The term “paleoconservative” was coined and adopted by conservatives who opposed the neoconservatives. Far from being “neither left nor right,” paleoconservatives can arguably claim to be more genuinely conservative than neocons like Bush and Cheney.

So, what is paleoconservativism, exactly?
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September 29, 2007

The 9/11 Truth movement needs a more visible, better organized left wing!

If indeed a cabal within the U.S. government orchestrated or was at least somehow complicit in the 9/11 attacks, this shouldn’t be just a left wing issue or a right wing issue. It should be a matter of concern to all Americans, regardless of our political views on other matters. A healthy 9/11 Truth movement should include people and groups with a wide range of opinions about this country’s problems in general and how they might be solved, and who disagree on many different issues, yet who are able and willing to work together on the few goals we can all agree on: (1) finding the real perpetrators of the 9/11 attacks and bringing them to justice, and (2) opposing the things that 9/11 has been used as an excuse for, namely the wars, torture, imperialism, the attacks on civil liberties, and the attacks on the constitutional separation of powers. And indeed the 9/11 Truth movement does include people of many different political persuasions, including quite a few left wingers.

But the 9/11 Truth movement today is dominated by several flavors of paleoconservative ideology. For example, I’ve seen a lot more support for Ron Paul than for Dennis Kucinich. There’s also a lot of focus on the Federal Reserve System an important concern in its own right, but probably of only marginal relevance to 9/11, unless you happen to believe in an ideology which blames all or most of the world’s ills on a conspiracy of the big bankers. (I’ll be writing more about this later. For now, see my blog entry on Some of the rhetoric against the Federal Reserve System.) There’s also a lot of talk about that bugaboo of the religious right wing, the “New World Order.” Also the 9/11 Truth movement has attracted more than its share of global warming deniers (e.g. Alex Jones), Holocaust deniers, and outright Jew-haters (e.g. Eric Hufschmid, Christopher Bollyn, and American Free Press). As far as I can tell, only a small minority of people in the 9/11 Truth movement agree with the Jew-haters, but they are a highly visible minority, some of whose writings and videos are referenced in the better-known videos such as Loose Change and even 9/11 Mysteries.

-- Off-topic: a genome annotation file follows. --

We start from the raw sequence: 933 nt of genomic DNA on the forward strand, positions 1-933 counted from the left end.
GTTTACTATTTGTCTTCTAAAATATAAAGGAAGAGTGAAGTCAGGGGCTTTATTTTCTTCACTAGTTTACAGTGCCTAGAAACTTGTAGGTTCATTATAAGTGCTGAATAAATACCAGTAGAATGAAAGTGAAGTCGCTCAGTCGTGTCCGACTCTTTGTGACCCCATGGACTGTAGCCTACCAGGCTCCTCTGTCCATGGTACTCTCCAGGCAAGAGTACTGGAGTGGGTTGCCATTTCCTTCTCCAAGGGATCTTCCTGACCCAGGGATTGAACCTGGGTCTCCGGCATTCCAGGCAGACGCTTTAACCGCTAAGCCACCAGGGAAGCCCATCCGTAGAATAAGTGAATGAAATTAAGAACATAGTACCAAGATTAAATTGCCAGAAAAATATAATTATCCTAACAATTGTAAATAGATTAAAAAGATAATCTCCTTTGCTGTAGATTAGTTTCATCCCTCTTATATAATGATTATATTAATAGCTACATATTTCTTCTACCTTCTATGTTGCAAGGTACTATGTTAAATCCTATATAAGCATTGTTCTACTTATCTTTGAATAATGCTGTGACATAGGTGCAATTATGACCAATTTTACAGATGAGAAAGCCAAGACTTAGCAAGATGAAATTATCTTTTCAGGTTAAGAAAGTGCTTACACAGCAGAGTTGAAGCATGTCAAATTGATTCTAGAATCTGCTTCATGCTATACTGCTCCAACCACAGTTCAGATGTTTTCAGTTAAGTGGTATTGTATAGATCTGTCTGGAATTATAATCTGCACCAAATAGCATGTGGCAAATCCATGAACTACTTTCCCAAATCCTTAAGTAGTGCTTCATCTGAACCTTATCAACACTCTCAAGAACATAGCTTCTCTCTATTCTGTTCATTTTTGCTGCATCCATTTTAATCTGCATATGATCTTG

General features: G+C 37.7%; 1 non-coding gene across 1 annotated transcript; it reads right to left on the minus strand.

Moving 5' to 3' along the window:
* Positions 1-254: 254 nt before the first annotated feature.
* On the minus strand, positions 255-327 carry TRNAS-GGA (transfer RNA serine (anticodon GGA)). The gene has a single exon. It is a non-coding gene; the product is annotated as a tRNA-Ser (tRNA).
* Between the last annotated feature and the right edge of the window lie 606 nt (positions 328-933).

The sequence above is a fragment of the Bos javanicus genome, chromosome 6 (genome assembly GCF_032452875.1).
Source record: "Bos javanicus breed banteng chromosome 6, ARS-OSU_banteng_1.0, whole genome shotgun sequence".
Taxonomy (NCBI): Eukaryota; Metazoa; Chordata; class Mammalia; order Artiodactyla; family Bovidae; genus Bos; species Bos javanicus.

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September 28, 2007

Richard W. Behan’s “War on Terror” article, Mikkelina’s blog, and income tax

Thanks to Mikkeluna’s thoughts for calling attention to The Mega-Lie Called the “War on Terror”: A Masterpiece of Propaganda by Richard W. Behan, AlterNet, September 27, 2007. This article contains a concise history of Bush’s and Cheney’s pre-9/11 plans to invade both Afghanistan and Iraq, for which 9/11 then provided a convenient excuse.

“Mikkelina’s thoughts” is a blog here on WordPress which contains posts in support of the 9/11 Truth movement. I was glad to see that it also contains posts that appear to be somewhat left-leaning, including When will the American people yell: ENOUGH!, in which Mikkelina endorses Michael Moore’s call for universal healthcare, and Governor Schwarzenegger: Sie sollten sich schämen!